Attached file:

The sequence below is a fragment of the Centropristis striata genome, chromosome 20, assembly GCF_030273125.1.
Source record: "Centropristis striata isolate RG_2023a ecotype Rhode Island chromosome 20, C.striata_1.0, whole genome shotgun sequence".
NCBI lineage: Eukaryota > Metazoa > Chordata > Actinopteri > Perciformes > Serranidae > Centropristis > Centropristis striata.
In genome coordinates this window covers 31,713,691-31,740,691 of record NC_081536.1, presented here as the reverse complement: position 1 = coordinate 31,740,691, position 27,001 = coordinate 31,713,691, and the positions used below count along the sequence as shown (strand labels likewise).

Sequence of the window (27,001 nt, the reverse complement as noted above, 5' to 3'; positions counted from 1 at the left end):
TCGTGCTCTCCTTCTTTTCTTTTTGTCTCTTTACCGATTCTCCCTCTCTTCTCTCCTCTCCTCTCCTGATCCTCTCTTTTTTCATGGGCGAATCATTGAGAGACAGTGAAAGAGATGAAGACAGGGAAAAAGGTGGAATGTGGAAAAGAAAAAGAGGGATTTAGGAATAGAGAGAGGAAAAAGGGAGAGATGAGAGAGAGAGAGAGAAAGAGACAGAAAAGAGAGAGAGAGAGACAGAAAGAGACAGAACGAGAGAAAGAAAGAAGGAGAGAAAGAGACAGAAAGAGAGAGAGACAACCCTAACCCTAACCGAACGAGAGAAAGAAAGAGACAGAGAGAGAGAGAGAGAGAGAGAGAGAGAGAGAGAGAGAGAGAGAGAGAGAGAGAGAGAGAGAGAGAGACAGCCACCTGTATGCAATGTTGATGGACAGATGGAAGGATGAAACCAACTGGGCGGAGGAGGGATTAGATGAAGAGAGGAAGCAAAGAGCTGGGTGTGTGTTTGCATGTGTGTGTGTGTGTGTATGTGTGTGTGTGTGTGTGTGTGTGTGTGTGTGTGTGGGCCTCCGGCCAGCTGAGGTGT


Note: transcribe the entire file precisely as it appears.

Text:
The sequence below is a fragment of the Centropristis striata genome, chromosome 20, assembly GCF_030273125.1.
Source record: "Centropristis striata isolate RG_2023a ecotype Rhode Island chromosome 20, C.striata_1.0, whole genome shotgun sequence".
NCBI lineage: Eukaryota > Metazoa > Chordata > Actinopteri > Perciformes > Serranidae > Centropristis > Centropristis striata.
In genome coordinates this window covers 31,713,691-31,740,691 of record NC_081536.1, presented here as the reverse complement: position 1 = coordinate 31,740,691, position 27,001 = coordinate 31,713,691, and the positions used below count along the sequence as shown (strand labels likewise).

Sequence of the window (27,001 nt, the reverse complement as noted above, 5' to 3'; positions counted from 1 at the left end):
TCGTGCTCTCCTTCTTTTCTTTTTGTCTCTTTACCGATTCTCCCTCTCTTCTCTCCTCTCCTCTCCTGATCCTCTCTTTTTTCATGGGCGAATCATTGAGAGACAGTGAAAGAGATGAAGACAGGGAAAAAGGTGGAATGTGGAAAAGAAAAAGAGGGATTTAGGAATAGAGAGAGGAAAAAGGGAGAGATGAGAGAGAGAGAGAGAAAGAGACAGAAAAGAGAGAGAGAGAGACAGAAAGAGACAGAACGAGAGAAAGAAAGAAGGAGAGAAAGAGACAGAAAGAGAGAGAGACAACCCTAACCCTAACCGAACGAGAGAAAGAAAGAGACAGAGAGAGAGAGAGAGAGAGAGAGAGAGAGAGAGAGAGAGAGAGAGAGAGAGAGAGAGAGAGAGAGAGACAGCCACCTGTATGCAATGTTGATGGACAGATGGAAGGATGAAACCAACTGGGCGGAGGAGGGATTAGATGAAGAGAGGAAGCAAAGAGCTGGGTGTGTGTTTGCATGTGTGTGTGTGTGTGTATGTGTGTGTGTGTGTGTGTGTGTGTGTGTGTGTGTGGGCCTCCGGCCAGCTGAGGTGT